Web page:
There are some places where radiation can get lodged on the body. Radioactive material can look like ash. Like ash it can get stuck under the fingernails, in the hair, between the teeth, or in the lungs. If the radioactive particle is not removed it will continue to irradiate the surrounding tissue until it completely decays. Complete decay of even very tiny radioactive particles can take longer than the lifespan of a healthy individual. A person with radioactive ash coating their lungs does not usually remain a healthy individual for long.

Some radioactive material is not seen as toxic, or may be caught in the same biological machinery used to harvest nutrients from the environment. Radioactive calcium and phosphorus can be concentrated in the bones. Some heavy metals can contaminate the iron-uptake mechanisms, and be found in the bone marrow and liver. Bone cancers and leukemia can result.

In the initial contamination the types and concentration of radioisotopes can give significant information regarding the areas of potential biological concentration. One of the highly radioactive byproducts of primary fission is iodine-131. In the first ten days of the Chernobyl indecent this was a major component of the radioactive plume. Since the Soviets were too busy minimizing the impact of the radioactive fallout from the disaster they were not able to inform people about the extent and composition of the radioactive material. In people, small children especially, there is a very active mechanism for transporting ingested iodine into the thyroid. Thousands of people died of thyroid cancer after the Chernobyl indecent.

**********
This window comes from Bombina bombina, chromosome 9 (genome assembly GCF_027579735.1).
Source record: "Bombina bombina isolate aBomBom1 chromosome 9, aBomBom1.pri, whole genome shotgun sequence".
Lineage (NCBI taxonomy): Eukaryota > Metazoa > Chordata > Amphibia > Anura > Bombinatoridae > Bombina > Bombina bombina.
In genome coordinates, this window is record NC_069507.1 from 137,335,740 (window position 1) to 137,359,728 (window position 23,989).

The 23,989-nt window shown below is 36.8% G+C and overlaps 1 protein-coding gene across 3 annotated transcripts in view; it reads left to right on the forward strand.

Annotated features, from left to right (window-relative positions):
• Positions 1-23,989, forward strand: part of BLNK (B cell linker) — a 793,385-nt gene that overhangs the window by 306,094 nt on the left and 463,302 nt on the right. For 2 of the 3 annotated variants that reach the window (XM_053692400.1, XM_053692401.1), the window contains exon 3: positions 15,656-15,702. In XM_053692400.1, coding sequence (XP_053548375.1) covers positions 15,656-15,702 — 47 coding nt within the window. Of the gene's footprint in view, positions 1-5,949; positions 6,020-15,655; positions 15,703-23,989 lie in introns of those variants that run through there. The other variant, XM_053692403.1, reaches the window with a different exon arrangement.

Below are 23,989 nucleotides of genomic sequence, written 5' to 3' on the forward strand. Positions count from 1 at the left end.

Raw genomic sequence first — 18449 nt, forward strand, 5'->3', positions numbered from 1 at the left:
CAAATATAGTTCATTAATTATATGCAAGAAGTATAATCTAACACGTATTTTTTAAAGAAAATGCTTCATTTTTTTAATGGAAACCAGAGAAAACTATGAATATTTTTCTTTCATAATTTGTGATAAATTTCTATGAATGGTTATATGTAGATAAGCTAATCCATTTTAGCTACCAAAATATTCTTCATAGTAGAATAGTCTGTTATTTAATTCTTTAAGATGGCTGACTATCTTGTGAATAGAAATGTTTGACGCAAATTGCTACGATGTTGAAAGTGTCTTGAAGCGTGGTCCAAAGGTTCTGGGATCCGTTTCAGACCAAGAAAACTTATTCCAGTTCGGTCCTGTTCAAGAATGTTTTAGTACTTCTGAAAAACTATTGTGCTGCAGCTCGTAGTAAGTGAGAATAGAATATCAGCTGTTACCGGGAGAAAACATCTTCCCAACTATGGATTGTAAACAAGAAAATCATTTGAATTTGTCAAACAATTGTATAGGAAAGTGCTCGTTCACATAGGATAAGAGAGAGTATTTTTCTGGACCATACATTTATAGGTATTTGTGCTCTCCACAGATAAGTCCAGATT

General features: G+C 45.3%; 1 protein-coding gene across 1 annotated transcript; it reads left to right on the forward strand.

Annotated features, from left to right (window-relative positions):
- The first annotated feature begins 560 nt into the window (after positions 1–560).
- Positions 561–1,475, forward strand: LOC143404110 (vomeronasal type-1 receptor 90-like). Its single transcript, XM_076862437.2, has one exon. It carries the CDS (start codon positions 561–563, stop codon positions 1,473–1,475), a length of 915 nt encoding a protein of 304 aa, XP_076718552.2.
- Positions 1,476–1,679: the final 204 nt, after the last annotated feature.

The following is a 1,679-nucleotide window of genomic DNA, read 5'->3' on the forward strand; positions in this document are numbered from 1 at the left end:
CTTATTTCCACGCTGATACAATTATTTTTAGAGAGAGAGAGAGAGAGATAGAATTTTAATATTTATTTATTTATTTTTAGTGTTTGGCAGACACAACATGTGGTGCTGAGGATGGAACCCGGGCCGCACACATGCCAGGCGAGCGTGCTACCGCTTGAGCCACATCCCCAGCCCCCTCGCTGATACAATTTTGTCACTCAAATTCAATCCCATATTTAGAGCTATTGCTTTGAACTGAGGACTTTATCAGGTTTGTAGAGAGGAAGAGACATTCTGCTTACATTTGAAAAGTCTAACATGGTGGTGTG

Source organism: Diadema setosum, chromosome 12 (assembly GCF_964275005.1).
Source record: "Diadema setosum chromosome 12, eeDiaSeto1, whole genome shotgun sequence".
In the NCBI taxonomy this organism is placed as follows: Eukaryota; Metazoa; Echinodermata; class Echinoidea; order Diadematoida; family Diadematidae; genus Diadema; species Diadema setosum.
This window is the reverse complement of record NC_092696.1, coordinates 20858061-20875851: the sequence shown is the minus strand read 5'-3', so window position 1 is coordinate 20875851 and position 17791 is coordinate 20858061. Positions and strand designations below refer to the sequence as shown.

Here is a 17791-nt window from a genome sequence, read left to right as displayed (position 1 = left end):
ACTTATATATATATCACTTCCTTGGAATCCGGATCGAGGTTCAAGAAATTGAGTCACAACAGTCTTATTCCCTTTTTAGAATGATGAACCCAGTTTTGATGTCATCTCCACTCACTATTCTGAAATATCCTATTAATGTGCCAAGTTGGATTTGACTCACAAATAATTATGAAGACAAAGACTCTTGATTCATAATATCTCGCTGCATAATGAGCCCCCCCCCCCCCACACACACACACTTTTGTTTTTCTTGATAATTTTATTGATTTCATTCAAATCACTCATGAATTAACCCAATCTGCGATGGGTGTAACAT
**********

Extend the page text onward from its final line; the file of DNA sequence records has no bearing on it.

It is important to point out that some uptake mechanisms can be overwhelmed. People taking huge doses of non-radioactive iodine can block the uptake of iodine-131. If all the pathways for uptake of micro-nutrients could safely be overwhelmed it might be possible to take a pill that minimized the internal dosage caused by the initial contamination event. This is, however, not possible. There are only a few, like iodine and calcium, that can be safely overwhelmed. Even attempting to overwhelm some systems, like the iron uptake system, can result in extreme toxicity and death.

The rest of the environment does not block the uptake of radiation. Many radioisotopes become sequestered in the tissues of other living systems. When they are internalized into something like plant tissue the radioactivity no longer appears at all like a toxic material. There is a second (and potentially third fourth, fifth...) wave of potential exposures from contaminated foodstuff. The contamination from food can be actively incorporated into a person's tissue where it can reside till the radioactivity decays.